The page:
Submitted by: Des Dixon
Category: Film / Documentary
This story is fictional, based on fact, and a tribute to the nine thousand American young men who came up to Canada to join the Royal Canadian Air Force, RCAF, and fight in WWII when America was still a neutral country. This story is also a tribute to the 850 who died.
Tim Corrigan, a Brooklyn native, arrived at the Waldorf, took the elevator to the tenth floor, and found the Royal Canadian Air Force, RCAF, recruiting office.
“Come in Sir and have a cup of tea and cookies, ” the hostess smiled handing him an application form. He filled it out handed it in, and noticed there were several others waiting their turn to be interviewed.
It was a long wait and as he sat there his thoughts drifted to the events that brought him to this commitment he was about to make. His memory recalled the day England declared war on the Nazis and the ensuing Battle of Britain. Tim wanted to be a fighter pilot like his heroes and get into the fray. America was a neutral country so he decided to join the Royal Canadian Air Force.
“Tim Corrigan, your next” It was like an electric shock and his nerves jangled as he realized this could be a life-changing moment.
“Right in that door Sir,” the hostess said casually but he felt it was his judgment day.
“Hello Tim, have a seat,” extending his hand, the kindly gentleman added, “I’m Roger Brown.”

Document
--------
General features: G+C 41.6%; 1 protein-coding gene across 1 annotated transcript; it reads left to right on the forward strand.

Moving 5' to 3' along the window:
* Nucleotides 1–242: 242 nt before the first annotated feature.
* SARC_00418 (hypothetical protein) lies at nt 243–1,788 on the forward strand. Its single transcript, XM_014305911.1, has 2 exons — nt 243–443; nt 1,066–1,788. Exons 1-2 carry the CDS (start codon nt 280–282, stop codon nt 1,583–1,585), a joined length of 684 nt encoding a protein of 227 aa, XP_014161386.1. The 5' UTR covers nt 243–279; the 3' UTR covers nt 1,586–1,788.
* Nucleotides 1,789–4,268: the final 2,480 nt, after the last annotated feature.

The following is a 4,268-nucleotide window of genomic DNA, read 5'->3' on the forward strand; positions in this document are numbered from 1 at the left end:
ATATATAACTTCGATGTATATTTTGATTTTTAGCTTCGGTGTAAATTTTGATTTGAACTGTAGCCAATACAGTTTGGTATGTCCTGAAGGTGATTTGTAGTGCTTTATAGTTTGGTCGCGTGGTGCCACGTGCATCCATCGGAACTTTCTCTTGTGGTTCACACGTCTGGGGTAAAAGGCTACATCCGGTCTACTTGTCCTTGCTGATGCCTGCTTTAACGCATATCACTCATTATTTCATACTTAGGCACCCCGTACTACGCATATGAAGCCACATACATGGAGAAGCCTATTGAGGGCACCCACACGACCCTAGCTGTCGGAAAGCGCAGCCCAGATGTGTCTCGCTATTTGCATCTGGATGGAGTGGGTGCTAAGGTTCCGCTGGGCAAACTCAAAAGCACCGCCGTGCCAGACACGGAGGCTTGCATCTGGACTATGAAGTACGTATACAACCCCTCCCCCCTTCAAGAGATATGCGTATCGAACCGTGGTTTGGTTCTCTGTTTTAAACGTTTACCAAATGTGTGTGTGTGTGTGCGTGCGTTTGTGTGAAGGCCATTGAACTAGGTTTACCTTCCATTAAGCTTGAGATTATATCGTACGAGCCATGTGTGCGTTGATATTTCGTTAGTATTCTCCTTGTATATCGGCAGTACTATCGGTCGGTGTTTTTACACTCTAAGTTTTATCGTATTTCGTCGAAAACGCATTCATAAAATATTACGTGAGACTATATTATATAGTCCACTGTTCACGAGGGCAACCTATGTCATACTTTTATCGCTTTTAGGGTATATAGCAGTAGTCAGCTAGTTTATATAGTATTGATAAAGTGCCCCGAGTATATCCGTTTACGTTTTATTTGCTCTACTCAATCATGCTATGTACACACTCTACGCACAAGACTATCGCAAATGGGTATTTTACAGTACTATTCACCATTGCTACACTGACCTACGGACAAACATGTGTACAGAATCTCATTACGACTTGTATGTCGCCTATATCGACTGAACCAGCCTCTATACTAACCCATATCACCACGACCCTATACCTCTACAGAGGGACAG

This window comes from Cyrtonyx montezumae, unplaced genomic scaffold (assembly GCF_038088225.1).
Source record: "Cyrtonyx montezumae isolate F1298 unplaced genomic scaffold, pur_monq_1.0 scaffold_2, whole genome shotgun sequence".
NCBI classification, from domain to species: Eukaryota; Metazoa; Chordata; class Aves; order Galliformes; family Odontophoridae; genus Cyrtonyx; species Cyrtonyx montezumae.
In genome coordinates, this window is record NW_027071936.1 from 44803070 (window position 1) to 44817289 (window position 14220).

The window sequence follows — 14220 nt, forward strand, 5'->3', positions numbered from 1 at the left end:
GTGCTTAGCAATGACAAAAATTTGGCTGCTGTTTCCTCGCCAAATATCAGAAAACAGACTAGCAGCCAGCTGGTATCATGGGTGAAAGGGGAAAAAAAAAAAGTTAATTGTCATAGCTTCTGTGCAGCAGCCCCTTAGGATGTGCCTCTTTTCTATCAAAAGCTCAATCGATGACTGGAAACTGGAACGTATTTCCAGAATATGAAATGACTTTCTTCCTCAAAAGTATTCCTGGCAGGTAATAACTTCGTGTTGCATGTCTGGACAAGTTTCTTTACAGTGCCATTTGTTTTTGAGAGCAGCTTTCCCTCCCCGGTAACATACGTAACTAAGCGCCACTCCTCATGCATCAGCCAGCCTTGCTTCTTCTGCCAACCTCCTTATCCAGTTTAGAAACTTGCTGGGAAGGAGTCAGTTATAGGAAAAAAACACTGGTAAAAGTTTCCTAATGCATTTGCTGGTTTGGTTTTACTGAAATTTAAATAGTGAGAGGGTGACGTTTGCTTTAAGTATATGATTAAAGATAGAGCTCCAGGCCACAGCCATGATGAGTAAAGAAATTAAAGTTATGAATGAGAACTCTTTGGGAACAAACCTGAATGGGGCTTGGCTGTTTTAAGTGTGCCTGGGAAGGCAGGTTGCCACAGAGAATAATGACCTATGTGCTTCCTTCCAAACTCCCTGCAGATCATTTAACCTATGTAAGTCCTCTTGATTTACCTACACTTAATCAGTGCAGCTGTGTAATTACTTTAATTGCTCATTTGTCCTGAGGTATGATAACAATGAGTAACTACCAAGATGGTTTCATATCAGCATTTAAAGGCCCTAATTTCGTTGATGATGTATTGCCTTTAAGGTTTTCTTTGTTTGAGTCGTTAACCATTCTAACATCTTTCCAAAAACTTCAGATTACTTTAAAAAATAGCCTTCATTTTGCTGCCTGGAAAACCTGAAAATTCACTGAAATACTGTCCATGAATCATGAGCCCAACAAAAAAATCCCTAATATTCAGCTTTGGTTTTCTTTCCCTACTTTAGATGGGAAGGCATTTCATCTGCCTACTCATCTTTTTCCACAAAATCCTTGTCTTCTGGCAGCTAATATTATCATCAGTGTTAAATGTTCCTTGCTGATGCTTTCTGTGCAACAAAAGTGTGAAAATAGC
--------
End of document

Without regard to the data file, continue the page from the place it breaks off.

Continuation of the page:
Roger Brown explained he was one of the Americans who flew, in World War One, with the great Canadian fighter pilot and, 72 kill ace, Billy Bishop.
Tim was notified he’d been accepted into the RCAF and, in due time, was given a train ticket to Toronto. He took a taxi to the Canadian National Exhibition grounds now an RCAF boot camp.
“This way airman Corrigan,” a stiff-backed sergeant instructed him as a clerk filled Tim’s arms with sheets, blankets, pillow, shirts, uniform, boots, and sox.
“In here Corrigan, we are now entering the Horse Palace.” His new home was a cleaned up horse stall containing four bunk-beds. Things could have been worse as the Cow Palace was also used as a barracks. In the rush to mobilize the RCAF commandeered anything that could serve them, as their ranks quickly soared to 250,000 personnel.
He spent six weeks in boot camp being converted from a civilian to a military man by an ex-army drill sergeant who had no mercy for slackers and Tim wasn’t one of them. “On the left, by the left, form squad” Tim shouted crisply as his turn came to command a Flight, platoon, on the drill square. It had to be in cadence and in step with each time the left foot of the marchers hit the pavement. It was the last drill command he gave before finishing his six weeks of medicals, immunity shots, indoctrinating, discipline, rifle drill, and army drill.